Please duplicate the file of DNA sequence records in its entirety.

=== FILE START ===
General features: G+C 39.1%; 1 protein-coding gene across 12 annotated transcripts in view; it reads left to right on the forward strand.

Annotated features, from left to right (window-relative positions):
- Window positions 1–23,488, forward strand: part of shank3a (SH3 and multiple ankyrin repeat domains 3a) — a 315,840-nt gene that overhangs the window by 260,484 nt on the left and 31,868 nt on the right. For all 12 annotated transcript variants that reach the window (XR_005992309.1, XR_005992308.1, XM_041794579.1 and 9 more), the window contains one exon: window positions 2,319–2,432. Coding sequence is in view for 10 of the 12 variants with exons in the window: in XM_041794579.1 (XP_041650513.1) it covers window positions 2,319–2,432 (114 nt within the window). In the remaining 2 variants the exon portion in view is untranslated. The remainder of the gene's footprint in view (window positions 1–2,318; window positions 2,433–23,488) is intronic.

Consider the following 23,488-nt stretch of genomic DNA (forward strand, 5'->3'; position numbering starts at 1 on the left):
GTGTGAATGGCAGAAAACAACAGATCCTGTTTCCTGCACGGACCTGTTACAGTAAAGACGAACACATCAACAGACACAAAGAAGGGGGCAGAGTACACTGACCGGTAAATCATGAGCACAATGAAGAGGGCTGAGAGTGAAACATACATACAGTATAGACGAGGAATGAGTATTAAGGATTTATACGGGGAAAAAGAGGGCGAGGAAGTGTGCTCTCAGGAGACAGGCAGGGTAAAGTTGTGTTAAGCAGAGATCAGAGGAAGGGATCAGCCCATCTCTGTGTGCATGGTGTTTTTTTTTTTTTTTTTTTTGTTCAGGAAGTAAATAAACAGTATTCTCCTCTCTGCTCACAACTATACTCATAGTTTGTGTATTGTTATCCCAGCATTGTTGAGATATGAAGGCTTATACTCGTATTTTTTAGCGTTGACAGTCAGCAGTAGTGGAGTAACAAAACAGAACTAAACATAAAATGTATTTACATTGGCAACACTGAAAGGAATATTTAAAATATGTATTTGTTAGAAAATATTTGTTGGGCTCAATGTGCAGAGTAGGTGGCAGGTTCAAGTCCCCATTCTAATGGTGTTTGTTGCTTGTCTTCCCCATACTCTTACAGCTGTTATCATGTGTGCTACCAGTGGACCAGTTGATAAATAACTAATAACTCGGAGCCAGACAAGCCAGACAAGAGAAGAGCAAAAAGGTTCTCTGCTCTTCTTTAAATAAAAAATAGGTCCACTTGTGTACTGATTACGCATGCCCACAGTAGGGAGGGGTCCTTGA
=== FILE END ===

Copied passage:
General features: G+C 39.1%; 1 protein-coding gene across 12 annotated transcripts in view; it reads left to right on the forward strand.

Annotated features, from left to right (window-relative positions):
- Window positions 1–23,488, forward strand: part of shank3a (SH3 and multiple ankyrin repeat domains 3a) — a 315,840-nt gene that overhangs the window by 260,484 nt on the left and 31,868 nt on the right. For all 12 annotated transcript variants that reach the window (XR_005992309.1, XR_005992308.1, XM_041794579.1 and 9 more), the window contains one exon: window positions 2,319–2,432. Coding sequence is in view for 10 of the 12 variants with exons in the window: in XM_041794579.1 (XP_041650513.1) it covers window positions 2,319–2,432 (114 nt within the window). In the remaining 2 variants the exon portion in view is untranslated. The remainder of the gene's footprint in view (window positions 1–2,318; window positions 2,433–23,488) is intronic.

Consider the following 23,488-nt stretch of genomic DNA (forward strand, 5'->3'; position numbering starts at 1 on the left):
GTGTGAATGGCAGAAAACAACAGATCCTGTTTCCTGCACGGACCTGTTACAGTAAAGACGAACACATCAACAGACACAAAGAAGGGGGCAGAGTACACTGACCGGTAAATCATGAGCACAATGAAGAGGGCTGAGAGTGAAACATACATACAGTATAGACGAGGAATGAGTATTAAGGATTTATACGGGGAAAAAGAGGGCGAGGAAGTGTGCTCTCAGGAGACAGGCAGGGTAAAGTTGTGTTAAGCAGAGATCAGAGGAAGGGATCAGCCCATCTCTGTGTGCATGGTGTTTTTTTTTTTTTTTTTTTTGTTCAGGAAGTAAATAAACAGTATTCTCCTCTCTGCTCACAACTATACTCATAGTTTGTGTATTGTTATCCCAGCATTGTTGAGATATGAAGGCTTATACTCGTATTTTTTAGCGTTGACAGTCAGCAGTAGTGGAGTAACAAAACAGAACTAAACATAAAATGTATTTACATTGGCAACACTGAAAGGAATATTTAAAATATGTATTTGTTAGAAAATATTTGTTGGGCTCAATGTGCAGAGTAGGTGGCAGGTTCAAGTCCCCATTCTAATGGTGTTTGTTGCTTGTCTTCCCCATACTCTTACAGCTGTTATCATGTGTGCTACCAGTGGACCAGTTGATAAATAACTAATAACTCGGAGCCAGACAAGCCAGACAAGAGAAGAGCAAAAAGGTTCTCTGCTCTTCTTTAAATAAAAAATAGGTCCACTTGTGTACTGATTACGCATGCCCACAGTAGGGAGGGGTCCTTGA